The UK government has joined the mounting chorus of concern over the apparent disappearance of tennis star Peng Shuai, urging the Chinese authorities to offer “verifiable evidence” of her whereabouts and safety.
Peng, a former doubles world No 1, has not been seen or heard from publicly since she accused a former high-ranking Chinese government official on 2 November of forcing her to have sex after playing tennis at his home.
The demand by the Foreign, Commonwealth and Development Office (FCDO) came hours after Chinese state media claimed Peng has been staying in her own home “freely” and would make a public appearance “soon”.
The FCDO, however, is among those sceptical about such an explanation, releasing a statement that said: “The Chinese authorities should urgently provide verifiable evidence of her safety and whereabouts. Everyone should be allowed to speak out without fear of repercussions. All reports of sexual assault, anywhere in the world, should be investigated.”
The Foreign Office’s intervention follows criticism on Friday when shadow foreign secretary Lisa Nandy denounced the government for its “deafening silence” over Peng’s disappearance.
The British Olympic Association (BOA) also joined the mounting tide of criticism against China, calling for its authorities to provide “urgent clarification” that Peng was safe.
It follows similar calls from the UN and the White House for the Chinese government to share proof of Peng’s whereabouts.
Soon after the UN made its demands, photos purporting to show the tennis player were released by a Chinese state-affiliated journalist, but have not been independently verified.
Peng disappeared after stating on Chinese social media on 2 November that former vice-premier Zhang Gaoli coerced her into sex and they later had an on-off consensual relationship.
Neither Zhang nor the Chinese government have commented on her allegation. Peng’s social media post was quickly removed by the authorities, who are now censoring mentions of tennis on social media website Weibo and scrambling signals of foreign news channels when they report on the case.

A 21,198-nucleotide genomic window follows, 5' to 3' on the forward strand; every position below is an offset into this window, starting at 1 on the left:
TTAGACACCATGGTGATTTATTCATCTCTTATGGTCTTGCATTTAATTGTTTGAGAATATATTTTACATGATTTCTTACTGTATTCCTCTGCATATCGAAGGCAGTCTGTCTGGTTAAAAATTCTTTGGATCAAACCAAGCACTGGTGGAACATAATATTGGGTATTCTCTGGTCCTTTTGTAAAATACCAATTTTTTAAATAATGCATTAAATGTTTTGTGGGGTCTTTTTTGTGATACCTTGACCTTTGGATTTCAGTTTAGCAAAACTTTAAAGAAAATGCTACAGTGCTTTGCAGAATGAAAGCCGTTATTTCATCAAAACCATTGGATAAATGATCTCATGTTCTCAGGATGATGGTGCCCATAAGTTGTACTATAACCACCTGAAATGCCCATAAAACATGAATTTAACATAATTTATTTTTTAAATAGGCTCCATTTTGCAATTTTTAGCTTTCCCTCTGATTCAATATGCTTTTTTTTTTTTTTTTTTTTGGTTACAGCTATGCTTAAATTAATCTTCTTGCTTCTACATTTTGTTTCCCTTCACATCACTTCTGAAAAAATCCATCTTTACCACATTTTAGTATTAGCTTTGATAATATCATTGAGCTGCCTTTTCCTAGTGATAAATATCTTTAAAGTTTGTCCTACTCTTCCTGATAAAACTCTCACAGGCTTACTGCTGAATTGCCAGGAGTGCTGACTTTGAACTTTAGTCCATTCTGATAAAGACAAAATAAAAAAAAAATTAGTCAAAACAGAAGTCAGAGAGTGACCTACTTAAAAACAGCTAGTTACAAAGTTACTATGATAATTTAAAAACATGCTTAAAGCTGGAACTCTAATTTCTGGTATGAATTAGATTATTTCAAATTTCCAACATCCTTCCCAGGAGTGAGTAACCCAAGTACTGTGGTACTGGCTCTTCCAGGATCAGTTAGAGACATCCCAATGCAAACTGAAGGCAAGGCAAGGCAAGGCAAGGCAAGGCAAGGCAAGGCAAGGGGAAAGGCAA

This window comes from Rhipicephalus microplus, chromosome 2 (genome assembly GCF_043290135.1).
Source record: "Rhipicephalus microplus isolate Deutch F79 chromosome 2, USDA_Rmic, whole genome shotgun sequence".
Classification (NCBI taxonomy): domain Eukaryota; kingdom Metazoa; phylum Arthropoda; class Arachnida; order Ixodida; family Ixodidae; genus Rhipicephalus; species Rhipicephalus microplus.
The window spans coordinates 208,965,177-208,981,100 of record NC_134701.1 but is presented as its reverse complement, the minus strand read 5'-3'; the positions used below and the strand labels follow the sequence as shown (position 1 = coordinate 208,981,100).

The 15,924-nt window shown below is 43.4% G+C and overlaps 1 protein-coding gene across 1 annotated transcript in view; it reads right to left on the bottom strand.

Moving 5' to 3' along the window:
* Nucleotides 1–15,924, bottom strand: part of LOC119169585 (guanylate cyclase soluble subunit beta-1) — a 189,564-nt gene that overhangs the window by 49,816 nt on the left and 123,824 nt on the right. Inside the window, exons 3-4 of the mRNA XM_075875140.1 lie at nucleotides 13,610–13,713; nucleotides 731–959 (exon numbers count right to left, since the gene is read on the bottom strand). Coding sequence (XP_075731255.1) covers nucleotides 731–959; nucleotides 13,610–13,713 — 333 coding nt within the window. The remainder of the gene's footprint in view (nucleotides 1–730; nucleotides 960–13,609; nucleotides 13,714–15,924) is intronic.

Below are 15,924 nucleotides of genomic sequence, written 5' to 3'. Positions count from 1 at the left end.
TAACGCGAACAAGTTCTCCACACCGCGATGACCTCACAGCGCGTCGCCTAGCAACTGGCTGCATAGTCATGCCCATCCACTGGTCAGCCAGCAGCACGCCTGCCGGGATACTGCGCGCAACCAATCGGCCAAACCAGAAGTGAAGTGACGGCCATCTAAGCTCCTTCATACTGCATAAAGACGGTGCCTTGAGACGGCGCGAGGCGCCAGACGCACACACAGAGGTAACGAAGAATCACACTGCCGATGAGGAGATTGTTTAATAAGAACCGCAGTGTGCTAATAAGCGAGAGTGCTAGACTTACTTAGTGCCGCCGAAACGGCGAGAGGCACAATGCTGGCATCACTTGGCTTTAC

Yesterday Hu Xijin, the editor-in-chief of Global Times, which is published by the People’s Daily, the official newspaper of China’s ruling Communist Party, wrote: “In the past few days, she stayed in her own home freely and she didn’t want to be disturbed. She will show up in public and participate in some activities soon.”
Hu said he had confirmed through his sources that the photos shared on Twitter by a journalist working for Chinese state media, purportedly showing Peng at home, depicted her “current state”.The Foreign Office, however, appears unconvinced, stating: “We are extremely concerned at the apparent disappearance of Peng Shuai, and are following the case closely.”
The BOA said in a statement: “We join the wider sporting community in expressing our concern for the welfare of Peng Shuai.“We call on all responsible bodies to provide the urgent clarification of her safety that we all require.””
It is understood that the BOA is attempting to put pressure on the International Olympic Committee, which has caused disquiet by its controversial decision not to comment on Peng’s matter, explaining it believed “quiet diplomacy” offered the best opportunity for a solution.
Some experts, though, believe the IOC could be pushed into taking a hard line over the hosts of the 2022 Beijing Winter Olympics, which starts in February, with the potential for a boycott.yesterday on Saturday that it was “very concerned” for Shuai and hoped contact with her and fellow athletes could be established soon.
“Together with the worldwide athlete community, the IOC Athletes’ Commission is very concerned about the situation of three-time Olympian Peng Shuai,” the commission, made up of athletes elected by their peers, said in a statement.